That’s a question that has left all of us feeling paradoxical emotions. Well, not only has Facebook been copying Snapchat for a while - by cloning most of its prominent features - it has also faced a significant amount of criticism from the audiences and the pundits. Even the CEO of Snapchat Evan Spiegel's fiancée, Miranda Kerr, isn't pleased by Facebook's actions. Here’s what she had to say:
“Can they not be innovative? Do they have to steal all of my partner’s ideas? I’m so appalled by that . . . When you directly copy someone, that’s not innovation. It’s a disgrace. How do they sleep at night?”
The sad part is that even after knowing all of this, Facebook is still going ahead with the cloning of the services and designs of Snapchat.
Losing Its Charm
Facebook first started getting inspired by Snapchat’s work back in 2013. We have come a long way since then with developments in both the apps, but it more or less feels like Snapchat came up with new updates and Facebook just kept cloning it. Having a lot of users and a feeling of ubiquity backfired for Facebook as almost everyone you knew was on Facebook and it started becoming a bit of a trouble for the younger crowd. Also, with the introduction of ads, Facebook had now started exercising control on the news feed. And with the audience getting acute about their interest in Facebook, Snapchat launched at the right time and managed to gain the attention of audiences lost by Facebook.
Fear of Competition
Even before 2013, we have observed Facebook being scared of its competitors. They always managed to detect and eliminate any platform that came close to being a potential competitor. This has been exemplified by their act of buying Instagram. At first, they were going to launch a competitive app with similar features to Instagram, but then they held back with the fear of competing with some brand and ended up buying them as a defence mechanism. This seems to be a pattern because we also saw Facebook buying WhatsApp in an attempt to attain sole supremacy.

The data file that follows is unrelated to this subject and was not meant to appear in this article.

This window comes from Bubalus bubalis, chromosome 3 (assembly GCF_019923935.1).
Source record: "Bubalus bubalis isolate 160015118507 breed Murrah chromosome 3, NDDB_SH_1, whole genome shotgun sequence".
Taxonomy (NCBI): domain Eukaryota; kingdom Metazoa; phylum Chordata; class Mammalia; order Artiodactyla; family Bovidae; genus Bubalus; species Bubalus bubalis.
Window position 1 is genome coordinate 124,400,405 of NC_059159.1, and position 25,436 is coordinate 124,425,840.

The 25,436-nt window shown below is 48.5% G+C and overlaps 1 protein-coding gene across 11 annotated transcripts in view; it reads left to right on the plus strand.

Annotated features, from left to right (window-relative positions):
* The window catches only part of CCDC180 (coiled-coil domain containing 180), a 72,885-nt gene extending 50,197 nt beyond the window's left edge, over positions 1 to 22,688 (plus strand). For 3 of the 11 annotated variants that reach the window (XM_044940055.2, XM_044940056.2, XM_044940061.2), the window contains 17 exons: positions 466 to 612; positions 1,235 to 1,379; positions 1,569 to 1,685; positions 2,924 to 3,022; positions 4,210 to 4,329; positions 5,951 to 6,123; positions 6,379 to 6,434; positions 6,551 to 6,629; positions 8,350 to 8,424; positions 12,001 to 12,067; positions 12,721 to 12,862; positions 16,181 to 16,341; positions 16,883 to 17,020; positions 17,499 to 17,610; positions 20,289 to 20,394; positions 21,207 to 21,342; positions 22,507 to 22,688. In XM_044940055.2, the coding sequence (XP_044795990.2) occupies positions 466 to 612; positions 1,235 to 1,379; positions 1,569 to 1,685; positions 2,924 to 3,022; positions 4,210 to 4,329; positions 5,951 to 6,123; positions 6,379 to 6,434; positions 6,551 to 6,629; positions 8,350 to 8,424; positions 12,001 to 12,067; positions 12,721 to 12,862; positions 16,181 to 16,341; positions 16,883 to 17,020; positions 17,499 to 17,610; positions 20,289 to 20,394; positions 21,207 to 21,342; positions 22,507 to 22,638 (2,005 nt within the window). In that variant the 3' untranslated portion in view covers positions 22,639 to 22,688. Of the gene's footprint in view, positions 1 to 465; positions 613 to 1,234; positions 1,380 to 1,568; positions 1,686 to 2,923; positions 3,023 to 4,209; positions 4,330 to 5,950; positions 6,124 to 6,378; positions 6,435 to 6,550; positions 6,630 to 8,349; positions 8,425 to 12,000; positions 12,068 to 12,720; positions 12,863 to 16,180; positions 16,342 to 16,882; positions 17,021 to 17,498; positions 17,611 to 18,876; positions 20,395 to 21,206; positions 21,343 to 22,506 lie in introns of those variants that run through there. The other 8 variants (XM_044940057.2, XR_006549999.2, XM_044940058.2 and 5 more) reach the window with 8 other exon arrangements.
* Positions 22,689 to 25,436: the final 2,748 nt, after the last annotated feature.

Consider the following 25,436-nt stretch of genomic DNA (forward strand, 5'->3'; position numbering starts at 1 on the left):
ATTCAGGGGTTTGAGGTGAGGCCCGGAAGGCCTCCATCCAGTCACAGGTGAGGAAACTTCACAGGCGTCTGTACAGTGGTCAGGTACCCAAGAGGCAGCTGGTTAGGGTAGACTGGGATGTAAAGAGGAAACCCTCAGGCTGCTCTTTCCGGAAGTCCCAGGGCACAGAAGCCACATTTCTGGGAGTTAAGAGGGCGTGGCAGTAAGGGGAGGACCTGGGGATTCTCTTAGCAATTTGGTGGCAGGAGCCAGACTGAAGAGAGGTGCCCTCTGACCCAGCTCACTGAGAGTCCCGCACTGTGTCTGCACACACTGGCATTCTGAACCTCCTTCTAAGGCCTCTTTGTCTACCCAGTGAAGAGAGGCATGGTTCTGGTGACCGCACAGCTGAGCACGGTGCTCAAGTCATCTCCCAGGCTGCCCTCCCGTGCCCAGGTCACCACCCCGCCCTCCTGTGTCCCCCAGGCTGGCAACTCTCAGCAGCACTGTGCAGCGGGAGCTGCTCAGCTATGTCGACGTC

Let’s Buy Snapchat
Well, as the heading goes, Facebook tried to repeat the act of buying the competitor. But it did not go very well for the owners of Facebook. They also tried to launch a separate app to compete with Snapchat, but then decided against it because of past instances. In an earlier face-off at the beginning of Snapchat’s career, the owners at Facebook had also claimed that Snapchat did not have a chance against them and would fail as a platform. When Snapchat finally developed an audience for itself and started flourishing, Facebook made an offer of $3 billion dollars. To Facebook's disappointment, the offer was refused by them.
In their defence, Facebook did not have much of a choice but to replicate what Snapchat was doing. It was probably the only profitable way for them to go ahead with it. They couldn’t possible sit there and watch Snapchat consume their audiences at a steady pace.
In their path towards supremacy, Facebook probably did not have much of a choice and had to eventually adopt features from other apps to keep itself going. It is also always easier to lack innovation rather than lose the market share!